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Showing posts from April, 2015

Responsive design vs. dedicated mobile landing pages

To provide a cleaner user experience (without the pinch-to-zoom, scrolling-all-over, eye-squinting
madness), many marketers have turned to a technique called responsive design.

Responsive design essentially allows you to have one page that accommodates all device types and
screen sizes, from mobile to tablet to desktop and beyond.

Depending on the ways you intend to interact with your user, this can save you time and development
resources and help you maintain a cohesive design language and brand identity.

While responsive design is all the rage in web design circles these days, it’s not always the best solution for campaign-specific landing pages.

To illustrate this point, let’s ask a question:

Will users book European travel from their phones?

While we should always test assumptions like these, logic tells us this is not very likely. So if device
context tells us the user is landing on the page from mobile, what should we do?

We may want to build unique mobile landing pages that fe…

Lost your Android phone? Just Google to find it

If you misplace your Android phone in the car or leave it somewhere around the house, search engine giant Google can now help locate the smartphone.

Using Google search on a desktop, users need to type in 'Find my phone' and an approximate location of the device will be shown, Google said in a blog post.

"We've all been there -- you've searched under your car seat, tossed around the sofa cushions and you still can't find your phone. If you know where your computer is, you can now ask Google to find your Android phone from your desktop," it said.

The users just need to ensure that they have the latest version of the Google App on their registered device.

The Android Device Manager will allow users to ring their device, using which they can locate their device. The phone will ring for five minutes, once the ring option is chosen.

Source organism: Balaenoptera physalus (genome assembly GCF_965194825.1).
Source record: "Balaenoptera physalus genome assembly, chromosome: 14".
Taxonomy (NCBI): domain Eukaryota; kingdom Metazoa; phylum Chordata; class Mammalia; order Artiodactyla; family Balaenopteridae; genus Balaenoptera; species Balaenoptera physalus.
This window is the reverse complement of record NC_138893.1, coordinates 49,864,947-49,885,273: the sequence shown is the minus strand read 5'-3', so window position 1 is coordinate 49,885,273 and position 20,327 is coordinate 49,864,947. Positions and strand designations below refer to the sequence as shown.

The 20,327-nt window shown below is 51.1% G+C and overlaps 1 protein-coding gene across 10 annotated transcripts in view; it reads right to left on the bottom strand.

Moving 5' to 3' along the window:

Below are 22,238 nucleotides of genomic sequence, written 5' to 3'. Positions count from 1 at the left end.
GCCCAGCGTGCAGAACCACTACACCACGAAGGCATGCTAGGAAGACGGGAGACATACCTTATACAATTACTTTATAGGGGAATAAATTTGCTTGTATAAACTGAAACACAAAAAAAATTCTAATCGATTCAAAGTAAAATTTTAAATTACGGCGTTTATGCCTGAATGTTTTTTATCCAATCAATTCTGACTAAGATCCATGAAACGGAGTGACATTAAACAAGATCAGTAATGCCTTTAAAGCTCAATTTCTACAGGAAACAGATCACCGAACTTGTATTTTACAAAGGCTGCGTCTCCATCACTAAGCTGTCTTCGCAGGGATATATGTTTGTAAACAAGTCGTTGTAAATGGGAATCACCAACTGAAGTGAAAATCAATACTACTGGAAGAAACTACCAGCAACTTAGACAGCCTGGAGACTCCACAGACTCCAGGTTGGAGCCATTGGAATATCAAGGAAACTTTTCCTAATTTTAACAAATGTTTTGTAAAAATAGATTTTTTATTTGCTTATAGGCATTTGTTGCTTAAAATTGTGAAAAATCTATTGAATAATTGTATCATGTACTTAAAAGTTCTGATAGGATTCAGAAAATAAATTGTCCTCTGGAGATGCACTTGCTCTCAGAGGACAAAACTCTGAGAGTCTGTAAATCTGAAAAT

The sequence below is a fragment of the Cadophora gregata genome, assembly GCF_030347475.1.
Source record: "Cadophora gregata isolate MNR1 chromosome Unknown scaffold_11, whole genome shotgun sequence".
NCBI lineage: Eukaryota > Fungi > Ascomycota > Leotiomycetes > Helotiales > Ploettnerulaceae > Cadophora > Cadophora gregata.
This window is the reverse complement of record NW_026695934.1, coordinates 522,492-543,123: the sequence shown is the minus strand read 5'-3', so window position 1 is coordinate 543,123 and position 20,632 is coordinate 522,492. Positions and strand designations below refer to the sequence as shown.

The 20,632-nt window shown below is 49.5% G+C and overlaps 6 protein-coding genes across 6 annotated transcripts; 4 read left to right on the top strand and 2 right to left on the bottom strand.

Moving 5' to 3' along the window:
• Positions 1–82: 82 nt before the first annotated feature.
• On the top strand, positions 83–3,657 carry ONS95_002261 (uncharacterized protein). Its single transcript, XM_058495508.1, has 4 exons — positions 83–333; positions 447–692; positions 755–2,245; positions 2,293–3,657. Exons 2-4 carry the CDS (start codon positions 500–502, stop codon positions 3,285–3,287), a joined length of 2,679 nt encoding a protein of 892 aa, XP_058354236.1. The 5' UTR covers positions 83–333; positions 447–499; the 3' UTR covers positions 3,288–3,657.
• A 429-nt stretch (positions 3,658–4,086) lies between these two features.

Users would also have to ensure that the smartphone's location services are on so that Google can locate it.

The feature als…

Getting the most out of user intent

Many search marketers fail to understand the value
of user intent. Keywords that show high intent or that have proven to drive consistent assists should
be given high priority.

To prioritize these terms, they should be isolated in their own ad groups or at times their own
campaigns. This allows you to allocate specific budgets to these terms, place them in ad groups
with hyper relevant ad copy and design tailored landing pages to maximize results.

Think of the context of intent as helping you identify your Most Valuable Players and set them up for
success. In many cases, these players will carry the entire campaign.

Conversion assists

Google provides some insights into what keywords assist with a conversion.

An assist is defined as a keyword that drove the initial visit to the site. The user may later search a
different query and end up buying an item.

The second search phrase would be credited with the conversion but the first would get credit for the

Using assist reporting you can start to understand that some keywords are important for bringing
initial visits that will later result in conversions from a second or third query. We need to understand
which keywords drive assists and which ones drive conversions so that we can serve landing pages
that address different points in the marketing funnel.

For keywords likely to assist conversions later, you’re better off going with a lower commitment CTA on your landing page. At this stage, offering an ebook or white paper helps establish you as an expert, creating a long-term relationship with the searcher and increasing the assist rate of these terms.